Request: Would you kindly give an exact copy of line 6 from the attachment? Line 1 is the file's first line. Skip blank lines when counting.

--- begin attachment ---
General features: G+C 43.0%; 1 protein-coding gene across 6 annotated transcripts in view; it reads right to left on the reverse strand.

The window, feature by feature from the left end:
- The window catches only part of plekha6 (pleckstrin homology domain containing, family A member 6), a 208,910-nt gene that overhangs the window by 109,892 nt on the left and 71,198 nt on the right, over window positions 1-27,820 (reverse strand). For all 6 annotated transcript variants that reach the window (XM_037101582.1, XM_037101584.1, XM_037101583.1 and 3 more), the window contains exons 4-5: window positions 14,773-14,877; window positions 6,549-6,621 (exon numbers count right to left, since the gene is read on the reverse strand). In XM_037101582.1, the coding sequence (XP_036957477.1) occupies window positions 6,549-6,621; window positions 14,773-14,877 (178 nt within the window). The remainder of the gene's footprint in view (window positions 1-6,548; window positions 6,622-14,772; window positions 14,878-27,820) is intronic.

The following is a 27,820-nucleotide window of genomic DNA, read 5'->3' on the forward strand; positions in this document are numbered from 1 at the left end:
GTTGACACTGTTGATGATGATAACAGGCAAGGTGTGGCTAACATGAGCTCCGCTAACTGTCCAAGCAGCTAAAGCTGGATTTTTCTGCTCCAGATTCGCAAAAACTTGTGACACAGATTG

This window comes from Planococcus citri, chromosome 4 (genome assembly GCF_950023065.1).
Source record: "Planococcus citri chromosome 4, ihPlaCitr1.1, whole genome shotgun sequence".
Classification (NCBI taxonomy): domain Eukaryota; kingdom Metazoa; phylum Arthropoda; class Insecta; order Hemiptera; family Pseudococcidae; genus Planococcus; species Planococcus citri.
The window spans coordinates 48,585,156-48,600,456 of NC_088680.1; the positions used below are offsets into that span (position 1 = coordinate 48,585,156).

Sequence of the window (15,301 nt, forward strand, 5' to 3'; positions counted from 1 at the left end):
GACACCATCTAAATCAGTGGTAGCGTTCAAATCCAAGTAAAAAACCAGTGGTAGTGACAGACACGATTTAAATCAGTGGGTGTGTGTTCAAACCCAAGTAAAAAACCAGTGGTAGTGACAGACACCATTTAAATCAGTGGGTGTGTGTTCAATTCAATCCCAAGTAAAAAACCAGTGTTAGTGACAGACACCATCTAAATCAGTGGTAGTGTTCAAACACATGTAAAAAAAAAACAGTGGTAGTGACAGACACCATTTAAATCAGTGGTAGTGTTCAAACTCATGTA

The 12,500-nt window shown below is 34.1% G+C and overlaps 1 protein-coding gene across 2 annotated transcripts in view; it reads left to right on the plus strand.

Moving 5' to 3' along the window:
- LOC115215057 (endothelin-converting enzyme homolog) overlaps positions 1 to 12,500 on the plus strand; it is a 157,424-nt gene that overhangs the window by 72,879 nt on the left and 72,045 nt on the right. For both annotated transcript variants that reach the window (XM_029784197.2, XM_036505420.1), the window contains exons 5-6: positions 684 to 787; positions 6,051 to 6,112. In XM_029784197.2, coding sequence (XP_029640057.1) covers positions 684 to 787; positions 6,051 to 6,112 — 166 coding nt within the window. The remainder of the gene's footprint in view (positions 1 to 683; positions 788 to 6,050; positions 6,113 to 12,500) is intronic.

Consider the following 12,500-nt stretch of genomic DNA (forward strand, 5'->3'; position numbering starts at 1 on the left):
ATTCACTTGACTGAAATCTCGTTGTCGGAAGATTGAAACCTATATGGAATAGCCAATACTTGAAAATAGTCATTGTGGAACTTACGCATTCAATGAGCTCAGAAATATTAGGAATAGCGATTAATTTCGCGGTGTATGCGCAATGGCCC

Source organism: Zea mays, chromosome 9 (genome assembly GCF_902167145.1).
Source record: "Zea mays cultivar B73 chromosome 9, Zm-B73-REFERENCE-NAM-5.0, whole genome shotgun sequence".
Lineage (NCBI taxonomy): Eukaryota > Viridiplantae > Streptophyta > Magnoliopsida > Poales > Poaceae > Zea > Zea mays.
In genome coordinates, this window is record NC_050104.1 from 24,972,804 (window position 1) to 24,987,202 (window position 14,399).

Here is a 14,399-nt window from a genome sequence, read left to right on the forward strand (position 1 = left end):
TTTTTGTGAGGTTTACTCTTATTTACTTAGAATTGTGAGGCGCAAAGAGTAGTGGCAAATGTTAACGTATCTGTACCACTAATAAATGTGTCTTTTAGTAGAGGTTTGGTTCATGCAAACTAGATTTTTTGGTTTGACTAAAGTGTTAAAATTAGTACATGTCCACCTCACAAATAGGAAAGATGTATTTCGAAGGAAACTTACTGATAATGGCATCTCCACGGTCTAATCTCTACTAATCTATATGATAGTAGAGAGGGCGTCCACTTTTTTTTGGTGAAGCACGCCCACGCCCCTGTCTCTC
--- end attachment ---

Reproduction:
This window comes from Planococcus citri, chromosome 4 (genome assembly GCF_950023065.1).